About a year ago, I forced myself to stop listening to local sports talk radio.
For those of you who’ve never lived in Boston, it’s almost impossible to escape WEEI. It’s playing on every car radio, in every corner store, and in every backyard that’s close enough to Boston to receive its signal.
The problem with WEEI is that the vast majority of the callers are over-opinionated, sky-is-always-falling types.
You want to know where Boston fans got their negative reputation from? Just do what Rick Pitino did and listen to WEEI.
Listen to WEEI long enough and you’ll discover that everyone in Boston thinks Terry Francona is a terrible manager, David Ortiz is washed up, Manny Ramirez is the most hated baseball player in Boston, and J.D. Drew is the antichrist.
I found the constant negativity was starting to affect my own thinking, so I stopped listening.
I switched to Sirius and started listening to national shows, mostly ESPN. I’ve since discovered that national radio not only helps inform me of the world that exists outside the Boston sports bubble, but it’s also far less negative. So for me, it was a positive change.
Sports are supposed to be fun, after all. I’m sure there are those of you out there who love spending all of your time complaining about the athletes you root for, but it’s just not for me.
I’m a glass is half-full guy—or at least a glass-isn’t-completely-empty guy.
Anyway, point is, the opinions Boston Sports Fans yell and scream on their local sports talk radio often doesn’t jive with the way they actually feel in real life.
Take Manny Ramirez. A few years ago the Red Sox and Manny Ramirez had a falling out—of sorts. Manny apparently demanded a trade, and the Red Sox decided to look into what they could get for him.
The sports talk radio crowd was looking forward to seeing Manny in Baltimore, Texas, or where ever he would have ended up. One rumor had the Red Sox replacing Manny’s bat with Aubrey Huff.
The fact that this ridiculous thought wasn’t rejected out of hand only proved how far out of touch with reality the talk radio crowd was.
When you walked from bar to bar around Boston and talked to real Red Sox fans, you found a group of people who were surprisingly in Manny’s corner.
In Boston, Manny being Manny is okay with us—so long as he continues to hit home-runs and drive runners in. Baseball purists may not like some of the things Manny does on the field, but then again, we don’t like baseball purists.
So what if Manny doesn’t run after hitting a mammoth home-run off of K-Rod? He made it home before the ball landed, so what the heck was everyone complaining about?
Most of the fans in Boston have been behind Manny since the 2004 World Series—we’ve even grown to love "Manny being Manny."
But recently, I’ve sensed a change in the tune of some of the Red Sox fans I hang out with.
The dugout fight with Kevin Youkilis happened and most fans either sided with Manny or just wrote it off as an anomaly.
Then came the fight with Jack McCormick, an elderly man who works with the Red Sox as a traveling secretary. Most fans found it hard to side with Manny on this one. This is when the tide started to turn a bit.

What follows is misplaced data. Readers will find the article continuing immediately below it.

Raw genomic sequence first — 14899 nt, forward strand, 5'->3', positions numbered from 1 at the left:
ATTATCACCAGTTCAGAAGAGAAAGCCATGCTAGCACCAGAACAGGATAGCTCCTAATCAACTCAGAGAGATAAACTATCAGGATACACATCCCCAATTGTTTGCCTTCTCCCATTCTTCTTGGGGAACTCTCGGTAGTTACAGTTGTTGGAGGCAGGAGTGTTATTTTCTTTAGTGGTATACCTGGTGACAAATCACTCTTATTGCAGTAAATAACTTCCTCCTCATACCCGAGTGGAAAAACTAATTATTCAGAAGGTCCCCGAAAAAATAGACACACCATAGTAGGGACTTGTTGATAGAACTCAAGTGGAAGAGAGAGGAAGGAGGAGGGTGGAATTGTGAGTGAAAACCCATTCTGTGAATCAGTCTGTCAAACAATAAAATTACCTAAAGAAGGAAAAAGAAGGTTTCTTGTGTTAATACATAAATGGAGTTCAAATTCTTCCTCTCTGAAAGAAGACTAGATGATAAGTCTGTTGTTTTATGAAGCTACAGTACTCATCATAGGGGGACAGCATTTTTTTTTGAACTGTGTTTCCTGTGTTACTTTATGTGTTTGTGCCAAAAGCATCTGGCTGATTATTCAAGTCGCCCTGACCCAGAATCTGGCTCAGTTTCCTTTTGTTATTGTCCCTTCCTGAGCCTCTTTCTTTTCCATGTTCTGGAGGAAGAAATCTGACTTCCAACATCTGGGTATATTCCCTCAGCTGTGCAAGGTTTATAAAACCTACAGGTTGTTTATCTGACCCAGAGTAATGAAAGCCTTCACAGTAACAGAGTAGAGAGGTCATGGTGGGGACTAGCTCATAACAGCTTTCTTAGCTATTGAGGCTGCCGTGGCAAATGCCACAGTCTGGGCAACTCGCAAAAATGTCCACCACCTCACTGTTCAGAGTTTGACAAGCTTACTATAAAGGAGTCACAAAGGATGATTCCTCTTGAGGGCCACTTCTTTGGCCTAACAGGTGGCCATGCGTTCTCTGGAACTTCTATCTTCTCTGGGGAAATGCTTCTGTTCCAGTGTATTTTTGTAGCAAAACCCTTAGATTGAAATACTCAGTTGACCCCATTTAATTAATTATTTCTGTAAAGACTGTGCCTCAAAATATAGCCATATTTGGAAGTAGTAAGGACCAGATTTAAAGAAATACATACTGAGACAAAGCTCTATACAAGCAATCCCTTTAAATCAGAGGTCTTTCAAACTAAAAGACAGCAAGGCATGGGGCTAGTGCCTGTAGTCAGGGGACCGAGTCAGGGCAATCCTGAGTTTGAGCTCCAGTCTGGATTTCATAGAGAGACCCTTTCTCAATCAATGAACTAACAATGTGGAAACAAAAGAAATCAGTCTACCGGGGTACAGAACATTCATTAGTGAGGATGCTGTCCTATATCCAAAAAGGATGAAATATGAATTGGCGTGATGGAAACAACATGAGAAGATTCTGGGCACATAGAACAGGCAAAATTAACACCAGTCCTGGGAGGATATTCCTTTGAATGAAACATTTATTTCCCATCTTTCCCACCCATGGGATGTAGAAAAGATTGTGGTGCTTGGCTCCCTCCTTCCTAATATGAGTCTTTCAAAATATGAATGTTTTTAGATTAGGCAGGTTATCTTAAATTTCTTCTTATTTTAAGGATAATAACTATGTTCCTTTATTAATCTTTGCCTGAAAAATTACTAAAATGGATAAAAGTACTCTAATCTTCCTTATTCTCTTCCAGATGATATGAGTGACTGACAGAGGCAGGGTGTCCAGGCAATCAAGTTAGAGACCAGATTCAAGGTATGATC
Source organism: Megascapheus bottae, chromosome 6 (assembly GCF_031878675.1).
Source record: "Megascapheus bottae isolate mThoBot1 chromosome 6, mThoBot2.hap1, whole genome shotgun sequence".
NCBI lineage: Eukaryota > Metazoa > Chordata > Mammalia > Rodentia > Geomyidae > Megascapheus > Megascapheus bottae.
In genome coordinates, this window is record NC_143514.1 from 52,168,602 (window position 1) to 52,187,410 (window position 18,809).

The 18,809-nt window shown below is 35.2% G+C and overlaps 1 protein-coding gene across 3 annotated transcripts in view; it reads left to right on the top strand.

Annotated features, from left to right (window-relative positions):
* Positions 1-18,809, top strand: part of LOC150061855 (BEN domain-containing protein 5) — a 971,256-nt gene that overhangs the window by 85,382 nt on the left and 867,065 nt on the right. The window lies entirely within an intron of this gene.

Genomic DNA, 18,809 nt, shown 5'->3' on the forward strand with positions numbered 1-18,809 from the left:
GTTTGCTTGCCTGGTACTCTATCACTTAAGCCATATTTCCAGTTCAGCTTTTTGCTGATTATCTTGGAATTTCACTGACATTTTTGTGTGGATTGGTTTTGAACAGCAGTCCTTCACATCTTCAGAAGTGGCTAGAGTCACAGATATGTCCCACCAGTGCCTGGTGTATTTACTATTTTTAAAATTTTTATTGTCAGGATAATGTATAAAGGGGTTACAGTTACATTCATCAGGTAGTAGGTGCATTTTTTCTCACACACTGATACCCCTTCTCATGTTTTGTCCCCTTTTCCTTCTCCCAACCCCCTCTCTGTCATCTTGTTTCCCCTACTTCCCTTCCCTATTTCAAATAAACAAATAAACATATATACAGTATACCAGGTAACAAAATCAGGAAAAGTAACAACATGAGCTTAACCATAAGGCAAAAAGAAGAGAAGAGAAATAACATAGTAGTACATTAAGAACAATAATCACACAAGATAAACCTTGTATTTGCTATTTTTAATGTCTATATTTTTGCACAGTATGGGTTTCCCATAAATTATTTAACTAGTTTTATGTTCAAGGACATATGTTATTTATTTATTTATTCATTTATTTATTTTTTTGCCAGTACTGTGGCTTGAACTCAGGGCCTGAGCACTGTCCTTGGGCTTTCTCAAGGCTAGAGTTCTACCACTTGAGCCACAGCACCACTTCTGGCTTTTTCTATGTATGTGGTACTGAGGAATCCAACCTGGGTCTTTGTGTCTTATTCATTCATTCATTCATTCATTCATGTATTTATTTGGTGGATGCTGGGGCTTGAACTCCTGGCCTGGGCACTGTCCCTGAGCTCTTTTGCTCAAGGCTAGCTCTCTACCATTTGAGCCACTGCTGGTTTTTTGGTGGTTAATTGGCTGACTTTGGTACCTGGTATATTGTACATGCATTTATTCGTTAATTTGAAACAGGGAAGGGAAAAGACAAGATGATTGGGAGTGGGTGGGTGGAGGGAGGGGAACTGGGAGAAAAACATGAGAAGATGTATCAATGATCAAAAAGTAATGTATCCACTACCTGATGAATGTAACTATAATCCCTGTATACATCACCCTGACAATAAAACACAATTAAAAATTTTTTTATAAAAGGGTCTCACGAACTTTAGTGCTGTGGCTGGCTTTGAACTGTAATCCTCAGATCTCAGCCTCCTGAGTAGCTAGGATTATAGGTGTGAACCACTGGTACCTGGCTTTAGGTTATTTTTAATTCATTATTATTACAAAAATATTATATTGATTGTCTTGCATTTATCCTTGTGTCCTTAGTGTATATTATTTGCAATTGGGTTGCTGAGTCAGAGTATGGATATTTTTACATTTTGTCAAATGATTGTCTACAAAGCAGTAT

Then Manny spoke out over the All-Star break, calling Red Sox management dishonest and basically doing his best Pedro Martinez-in-2003 impersonation: "Pick up my option, show me respect, stop lying to me, blah, blah, blah…"
We remember how the Pedro thing worked out. We’re not liking where this is going.
People have slowly become skeptical of Manny—so much so that when Bob Lobel woke up from his drunken coma and claimed Manny threw a Yankee game in retaliation for the Red Sox fining him an insane amount of money following the locker-room incident with Jack McCormick, a large group of Boston fans actually believed it.
Let me repeat, some Red Sox fans believed that Manny purposely threw away an at-bat against the Yankees because he was mad at the front office.
So I ask Red Sox Nation: have we finally begun to tire of Manny being Manny? If this is Manny’s last year with the Red Sox, are we actually okay with this? Has the best right handed hitter in baseball worn out his welcome with both Red Sox management and Red Sox Nation?
I can only speak for myself, but I’m still glad he’s the Boston Red Sox left fielder. I’ll be sad when he’s gone. I love watching Manny play and I don’t mind the fact that he’s completely insane. To me, it adds to his charm. And if he complains a little, demands to be traded, gets into fights, stops talking to the media…I really don’t care. As long as he shows up every night and hits towering home runs while doing crazy entertaining stuff out in left field, I’m happy.
But I’m pretty sure there’s a growing group of Red Sox fans who don’t feel the same way. And that’s a shame.
I’m starting to get the feeling that there are people in the Red Sox organization who will argue that Manny’s not worth another year of aggravation. I’m starting to get the feeling that there will be a contingent of Red Sox fans rooting for the team to not pick up Manny’s option.
I’m starting to worry that Manny won’t be Manny in Boston next season.
Sean Crowe is a Senior Writer and an NFL Community Leader at Bleacher Report. You can email him at firstname.lastname@example.org. His archive can be found here. You can find everything he writes, including articles for other publications, here.